The Minister of State for Labour, Employment and Productivity, Festus Keyamo, who also doubles as spokesperson for the Tinubu Presidential Campaign Council, speaks to DEBORAH TOLU-KOLAWOLE and SOLOMON ODENIYI on the achievements of the current regime and responds to the criticism by the opposition
Are you considering resigning as a minister following calls in some quarters?
Without meaning to demean these civil society organisations, I have noticed some disturbing trends from 2015 till date. It heightened in 2019 when we discovered that many of them worked for the opposition party, disguised as CSOs. We even identified some individuals amongst them who had contested offices before under the Peoples Democratic Party.
I believe that is a call made by the opposition disguised as CSOs. We didn’t hear any noise when some ministers in the past were part of the campaign councils of the opposition party when they were in power.
Kabiru Turaki was the Minister of Special Duties at that time but served as the Deputy Director North of the Jonathan Campaign team, among others. I am a member of the All Progressives Congress. The party also takes part of my salary to pay my dues. It is deducted from the source. So I’m entitled to take part in party activities. It could be likened to extracurricular activities.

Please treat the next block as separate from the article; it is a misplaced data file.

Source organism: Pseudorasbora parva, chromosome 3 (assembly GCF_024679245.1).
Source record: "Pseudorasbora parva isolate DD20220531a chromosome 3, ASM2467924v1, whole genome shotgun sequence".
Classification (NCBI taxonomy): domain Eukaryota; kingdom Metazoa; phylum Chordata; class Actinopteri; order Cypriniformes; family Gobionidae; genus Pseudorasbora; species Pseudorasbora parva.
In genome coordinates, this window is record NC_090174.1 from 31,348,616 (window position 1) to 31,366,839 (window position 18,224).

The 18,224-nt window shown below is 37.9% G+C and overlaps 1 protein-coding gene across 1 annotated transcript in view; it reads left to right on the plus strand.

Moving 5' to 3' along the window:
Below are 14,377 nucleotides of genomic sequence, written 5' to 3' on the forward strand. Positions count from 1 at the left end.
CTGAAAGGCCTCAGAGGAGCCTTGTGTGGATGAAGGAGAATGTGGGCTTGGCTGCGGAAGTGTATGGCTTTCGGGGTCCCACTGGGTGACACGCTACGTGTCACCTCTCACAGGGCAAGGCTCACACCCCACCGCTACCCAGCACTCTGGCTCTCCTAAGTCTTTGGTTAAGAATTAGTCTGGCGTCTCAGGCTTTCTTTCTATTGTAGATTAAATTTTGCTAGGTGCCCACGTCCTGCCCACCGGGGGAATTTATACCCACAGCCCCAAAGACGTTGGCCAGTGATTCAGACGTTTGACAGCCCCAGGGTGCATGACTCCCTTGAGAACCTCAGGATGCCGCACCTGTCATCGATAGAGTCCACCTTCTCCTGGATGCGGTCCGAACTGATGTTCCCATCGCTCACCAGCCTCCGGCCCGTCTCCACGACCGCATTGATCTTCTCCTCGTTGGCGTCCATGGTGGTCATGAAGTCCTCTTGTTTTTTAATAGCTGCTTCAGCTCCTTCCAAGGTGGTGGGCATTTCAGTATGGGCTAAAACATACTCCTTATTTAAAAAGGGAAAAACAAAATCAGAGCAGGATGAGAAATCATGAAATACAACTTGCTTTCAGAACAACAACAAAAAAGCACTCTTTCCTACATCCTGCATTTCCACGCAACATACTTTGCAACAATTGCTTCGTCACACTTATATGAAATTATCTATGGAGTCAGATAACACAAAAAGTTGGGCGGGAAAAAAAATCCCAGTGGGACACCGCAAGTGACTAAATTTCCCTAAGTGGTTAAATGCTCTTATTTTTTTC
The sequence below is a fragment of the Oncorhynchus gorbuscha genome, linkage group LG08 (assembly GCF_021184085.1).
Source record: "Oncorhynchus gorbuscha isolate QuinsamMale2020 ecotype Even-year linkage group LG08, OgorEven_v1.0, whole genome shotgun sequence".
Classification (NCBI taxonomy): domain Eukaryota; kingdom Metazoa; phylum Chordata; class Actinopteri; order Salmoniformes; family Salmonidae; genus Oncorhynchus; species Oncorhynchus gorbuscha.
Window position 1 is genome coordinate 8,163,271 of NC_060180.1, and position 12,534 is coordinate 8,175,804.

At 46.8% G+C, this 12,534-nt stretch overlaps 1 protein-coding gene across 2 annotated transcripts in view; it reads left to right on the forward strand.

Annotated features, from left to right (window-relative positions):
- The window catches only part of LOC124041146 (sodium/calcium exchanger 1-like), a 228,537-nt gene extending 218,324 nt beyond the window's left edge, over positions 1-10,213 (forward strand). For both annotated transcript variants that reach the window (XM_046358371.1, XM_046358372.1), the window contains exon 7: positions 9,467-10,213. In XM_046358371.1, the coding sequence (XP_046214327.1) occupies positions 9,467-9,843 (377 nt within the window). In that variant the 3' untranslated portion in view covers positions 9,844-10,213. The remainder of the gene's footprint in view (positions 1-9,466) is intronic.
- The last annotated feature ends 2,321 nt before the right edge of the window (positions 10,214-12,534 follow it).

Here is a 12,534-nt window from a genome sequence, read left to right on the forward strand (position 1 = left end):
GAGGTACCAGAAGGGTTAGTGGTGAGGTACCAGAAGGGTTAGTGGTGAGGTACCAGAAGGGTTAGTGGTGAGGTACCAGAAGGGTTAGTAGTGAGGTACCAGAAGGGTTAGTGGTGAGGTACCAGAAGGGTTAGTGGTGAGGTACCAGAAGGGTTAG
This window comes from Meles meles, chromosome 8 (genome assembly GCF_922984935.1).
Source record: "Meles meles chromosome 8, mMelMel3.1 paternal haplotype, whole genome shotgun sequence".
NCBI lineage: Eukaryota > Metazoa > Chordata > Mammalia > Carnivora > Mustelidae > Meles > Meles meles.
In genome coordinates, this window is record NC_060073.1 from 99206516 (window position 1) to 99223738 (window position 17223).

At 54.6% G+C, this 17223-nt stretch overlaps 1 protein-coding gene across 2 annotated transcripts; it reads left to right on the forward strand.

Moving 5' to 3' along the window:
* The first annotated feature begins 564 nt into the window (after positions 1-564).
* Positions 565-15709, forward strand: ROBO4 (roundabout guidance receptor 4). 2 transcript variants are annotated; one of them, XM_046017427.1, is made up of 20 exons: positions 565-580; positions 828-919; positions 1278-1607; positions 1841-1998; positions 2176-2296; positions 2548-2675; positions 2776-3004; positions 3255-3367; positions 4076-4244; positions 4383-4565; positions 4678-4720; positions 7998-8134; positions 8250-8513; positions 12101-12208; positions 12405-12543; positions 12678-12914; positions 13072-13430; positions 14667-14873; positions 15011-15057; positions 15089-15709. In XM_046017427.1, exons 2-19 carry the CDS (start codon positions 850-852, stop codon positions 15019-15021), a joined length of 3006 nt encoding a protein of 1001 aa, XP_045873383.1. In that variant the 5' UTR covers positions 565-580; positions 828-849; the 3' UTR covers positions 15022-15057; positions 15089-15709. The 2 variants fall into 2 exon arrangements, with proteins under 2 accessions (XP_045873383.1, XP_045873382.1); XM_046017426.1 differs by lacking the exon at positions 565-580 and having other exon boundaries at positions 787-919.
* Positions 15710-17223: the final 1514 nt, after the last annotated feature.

There is no conflict of interest because I am not using the ministry resources to run this. Also, Section 84 (12) (of the Electoral Act says public officers should resign when they want to participate in political activities, which include running for office, among others, but the section does not include party activities like this, and my kind of duties are not affected.
Many Nigerians who had high hopes for this regime and voted massively for Buhari have been expressing their disappointment. Don’t you see this affecting the chances of Tinubu in 2023?
This regime has achieved quite a lot, and the achievements are well documented in a 73-page document. We called it a factsheet and commissioned it for this campaign.
Legislative reforms, such as the Electoral Act amendment bill, affect every sector. We passed that bill and the President signed it to bring about a revolution in the electoral process in Nigeria.
There is also the Petroleum Industrial Bill that has been on the shelf for a long time before this administration. It became a law in this regime, and this has led to the privatisation of the NNPC. Privatisation does not mean selling it off to individuals. So, there is a difference between Atiku’s plans and the one we did. The government has a substantial interest and ownership in it.
We have also done well in the area of infrastructure. The railways, airports, and seaports are there for everyone to see. We had five ministers of aviation from the South-East. They didn’t touch runways that were bad in the Southeast. It was Buhari that shut down Enugu airport and gave it one of the best runways we have in the country. The second Niger Bridge was in a drawing on the table for years. The President had to remove it from the normal budgetary circle and create a special fund for it. If not that, it won’t be completed. By the end of the year, he will be able to inaugurate the project.